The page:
Why can't I enter a JIRA issue anymore?

Atlassian – you seem to have stopped allowing people to enter JIRA issues in your public database. Boo. I can't enter any support tickets either because I'm just one person in my large company and I don't know the SEN and there seems to be no way to find out unless I pester the server admins.


Why is this?

1 answer

2 votes
Chris Fuller Atlassian Team Oct 20, 2016

The reasons for this change are available in this public blog post:


The two biggest factors are really:

  1. Submissions directly to jira.atlassian.com frequently went to the wrong project, were customer-specific so did not belong on jira.atlassian.com, were unreproducible, or were otherwise unsuitable to be worked on by development without additional information from the submitter.  Many of the projects also had no owner and therefore accumulated spam.  The blog post politely states that "many" of the issues were filed in the wrong place, but I would honestly say that this is an overly generous phrasing and that "nearly all" is closer to the truth. 
  2. Invariably, customer-submitted issues required a back-and-forth with the submitter that involved gathering logs, system configuration data, and other sensitive customer information.  With jira.atlassian.com being a public system, it is not appropriate to have those conversations there, so the submitter pretty much always got sent to support.atlassian.com, anyway.  This game of ping-pong was frustrating and unhelpful for both sides, and it just means it took that much longer to get the problem fixed.

Clearly, requiring the SEN up front has its drawbacks.  On the other hand, if you don't have access to the SEN, then you very likely don't have access to the system logs or anything else that we are likely to need in order to be able to help you.  We almost always need to see the logs to understand what has happened, so your server admin really needs to be involved in this process, regardless.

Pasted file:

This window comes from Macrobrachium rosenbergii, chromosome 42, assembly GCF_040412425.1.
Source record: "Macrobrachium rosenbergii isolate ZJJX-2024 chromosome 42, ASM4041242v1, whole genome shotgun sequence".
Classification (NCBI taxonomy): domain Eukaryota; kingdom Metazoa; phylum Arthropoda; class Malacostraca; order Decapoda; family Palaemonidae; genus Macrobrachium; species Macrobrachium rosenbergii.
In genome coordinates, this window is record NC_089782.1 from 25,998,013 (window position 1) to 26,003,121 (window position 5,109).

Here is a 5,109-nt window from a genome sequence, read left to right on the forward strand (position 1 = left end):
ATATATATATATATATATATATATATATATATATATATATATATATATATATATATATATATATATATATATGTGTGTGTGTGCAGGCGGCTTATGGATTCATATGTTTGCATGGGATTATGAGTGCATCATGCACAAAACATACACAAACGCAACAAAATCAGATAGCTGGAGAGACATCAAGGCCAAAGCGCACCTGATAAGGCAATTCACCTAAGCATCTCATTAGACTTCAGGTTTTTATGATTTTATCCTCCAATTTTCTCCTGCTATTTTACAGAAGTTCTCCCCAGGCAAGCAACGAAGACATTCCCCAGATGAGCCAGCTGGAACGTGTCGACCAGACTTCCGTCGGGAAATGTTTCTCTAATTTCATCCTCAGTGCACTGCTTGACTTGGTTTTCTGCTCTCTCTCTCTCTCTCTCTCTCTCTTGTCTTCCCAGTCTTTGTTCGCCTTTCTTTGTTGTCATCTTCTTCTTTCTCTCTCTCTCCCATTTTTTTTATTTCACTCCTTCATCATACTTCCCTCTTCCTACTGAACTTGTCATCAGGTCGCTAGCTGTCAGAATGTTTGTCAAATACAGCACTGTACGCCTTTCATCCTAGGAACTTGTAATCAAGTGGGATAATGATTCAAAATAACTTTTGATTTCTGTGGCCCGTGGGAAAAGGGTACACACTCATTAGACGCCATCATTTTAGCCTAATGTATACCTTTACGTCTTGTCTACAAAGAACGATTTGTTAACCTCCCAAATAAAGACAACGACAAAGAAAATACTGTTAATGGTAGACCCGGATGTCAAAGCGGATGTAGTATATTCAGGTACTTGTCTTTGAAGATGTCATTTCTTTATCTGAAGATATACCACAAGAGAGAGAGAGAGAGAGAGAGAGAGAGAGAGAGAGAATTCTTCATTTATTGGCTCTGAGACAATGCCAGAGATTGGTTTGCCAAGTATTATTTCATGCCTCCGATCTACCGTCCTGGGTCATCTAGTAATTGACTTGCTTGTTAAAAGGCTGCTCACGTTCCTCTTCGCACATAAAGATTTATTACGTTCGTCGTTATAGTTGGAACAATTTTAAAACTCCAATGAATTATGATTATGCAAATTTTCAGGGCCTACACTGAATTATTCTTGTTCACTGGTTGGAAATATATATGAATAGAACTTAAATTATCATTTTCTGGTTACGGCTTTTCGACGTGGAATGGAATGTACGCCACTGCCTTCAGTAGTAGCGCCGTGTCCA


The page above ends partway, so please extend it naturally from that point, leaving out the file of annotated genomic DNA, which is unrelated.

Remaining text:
I get it, but I'm disappointed.

We almost always need to see the logs to understand what has happened, so your server admin really needs to be involved in this process, regardless.

For true support issues, yes, but for filing a bug report that can easily be reproduced on JIRA/Confluence/whatever, no, you don't.

I've filed a number of issues on JIRA over the years, including the following:

In each case I could actually show that the issue occurred in the Atlassian JIRA instance. So no, you don't need my server logs.

By requiring me to go get an SEN, you've added a barrier, and it lowers my motivation for filing these types of issues when I notice them. sad


I don't have a problem with using a different mechanism than JIRA (although now I can't demonstrate directly in the issue in question), but you should divide up support into "real support" and something that can be demonstrated on a publicly-accessible server, whether it's the Atlassian JIRA server or some sort of sandbox instance that you let people use for things like Confluence or Bitbucket.

Chris Fuller Atlassian Team Oct 20, 2016

It sounds reasonable to me.  I get the impression that this is thought to be a relatively rare edge case, but I don't have visibility of all plans within Atlassian, so it's quite possible that there are other options for this that I don't know about.  I'll reach out to somebody that was more involved with the changes to make sure that they are aware of this feedback and see if there is a better answer we can give you for this.

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